The researchers, including the lead author of the study--Dr. Hans-Guido Wendel--showed that upon biopsy and examination of tumor pathology, lymphomas that resulted from transplanted cells producing hyperactive Akt protein were pathologically indistinguishable from lymphomas that resulted from transplanted cells producing excess Bcl2 protein.
However, despite the superficial resemblance of these lymphoma types to one another, only the Akt-positive lymphomas responded to the rapamycin plus doxorubicin combination therapy. The Bcl2-positive lymphomas were completely resistant to the therapy. As a result, all nineteen of the treated Akt-positive lymphomas were driven into remission, whereas none of six Bcl2-positive lymphomas responded to the treatment.
Drs. Lowe and Wendel of Cold Spring Harbor Laboratory were joined in the study by Dr. Jerry Pelletier of McGill University and their colleagues.
By demonstrating that the success or failure of a therapeutic strategy depends on the molecular profile of a particular cancer, the study indicates that treatment decisions are best guided by the molecular diagnosis of which gene products are hyperactive or inactive in a particular tumor.
Moreover, the study indicates that existing drugs believed to be ineffective against a particular class of cancer can in fact be used with success through rational, personalized target validation and the use of one drug to sensitize cancer cells to the effects of another drug.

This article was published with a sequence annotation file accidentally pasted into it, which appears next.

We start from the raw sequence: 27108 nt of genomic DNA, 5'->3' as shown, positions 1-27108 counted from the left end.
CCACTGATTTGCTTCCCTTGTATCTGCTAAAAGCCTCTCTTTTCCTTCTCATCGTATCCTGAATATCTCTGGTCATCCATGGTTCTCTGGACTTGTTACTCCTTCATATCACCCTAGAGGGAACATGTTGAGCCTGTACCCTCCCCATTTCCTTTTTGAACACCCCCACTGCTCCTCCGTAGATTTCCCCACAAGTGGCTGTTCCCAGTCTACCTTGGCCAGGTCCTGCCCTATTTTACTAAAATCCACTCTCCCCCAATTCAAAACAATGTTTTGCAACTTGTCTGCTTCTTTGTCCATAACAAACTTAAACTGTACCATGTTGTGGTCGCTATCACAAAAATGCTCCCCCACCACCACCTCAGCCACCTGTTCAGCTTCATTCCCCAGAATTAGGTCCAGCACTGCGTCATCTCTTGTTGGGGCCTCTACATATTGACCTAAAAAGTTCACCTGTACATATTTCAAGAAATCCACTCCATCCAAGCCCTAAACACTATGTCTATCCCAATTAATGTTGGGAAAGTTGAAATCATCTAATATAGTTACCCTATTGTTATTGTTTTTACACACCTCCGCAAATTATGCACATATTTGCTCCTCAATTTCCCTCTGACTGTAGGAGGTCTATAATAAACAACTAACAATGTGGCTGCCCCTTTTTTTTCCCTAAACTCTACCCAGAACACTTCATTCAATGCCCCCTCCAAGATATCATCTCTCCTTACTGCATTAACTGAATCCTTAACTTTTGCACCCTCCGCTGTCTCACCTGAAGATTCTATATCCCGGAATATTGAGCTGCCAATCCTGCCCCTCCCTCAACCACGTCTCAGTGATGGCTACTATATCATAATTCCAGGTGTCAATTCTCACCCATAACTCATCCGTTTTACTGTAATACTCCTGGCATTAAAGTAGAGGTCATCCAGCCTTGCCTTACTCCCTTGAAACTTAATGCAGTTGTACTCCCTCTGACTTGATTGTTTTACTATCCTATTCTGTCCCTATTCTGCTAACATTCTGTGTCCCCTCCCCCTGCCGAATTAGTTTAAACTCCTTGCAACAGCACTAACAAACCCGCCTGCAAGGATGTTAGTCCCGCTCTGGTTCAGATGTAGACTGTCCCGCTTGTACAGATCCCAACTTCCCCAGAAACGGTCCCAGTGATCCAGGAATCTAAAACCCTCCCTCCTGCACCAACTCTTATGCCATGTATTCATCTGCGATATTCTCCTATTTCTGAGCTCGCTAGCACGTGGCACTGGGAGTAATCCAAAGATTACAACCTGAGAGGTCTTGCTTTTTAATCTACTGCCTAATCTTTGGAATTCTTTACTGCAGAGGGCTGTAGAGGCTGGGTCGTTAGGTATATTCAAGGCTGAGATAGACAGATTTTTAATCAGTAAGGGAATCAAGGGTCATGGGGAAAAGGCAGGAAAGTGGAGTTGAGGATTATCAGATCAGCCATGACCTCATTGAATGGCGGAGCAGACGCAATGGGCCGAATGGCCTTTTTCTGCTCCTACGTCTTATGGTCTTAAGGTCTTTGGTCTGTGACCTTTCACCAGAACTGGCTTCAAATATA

Background information about the drugs used in the study
Rapamycin was isolated in the early 1970s from cultures of the fungus Streptomyces hygroscopicus sampled on Easter Island ("Rapa Nui") and is also known by the brand name Rapamune (sirolimus). Rapamycin analogs include CCI-779 (Wyeth), RAD001 (Novartis), and AP23573 (Ariad Pharmaceuticals).
Doxorubicin was isolated in 1967 from cultures of the fungus Streptomyces peucetius sampled near the Adriatic Sea (hence its alternative name, "adriamycin") and is also known by the brand name Adriamycin®.
The above story is based on materials provided by Cold Spring Harbor Laboratory. Note: Materials may be edited for content and length.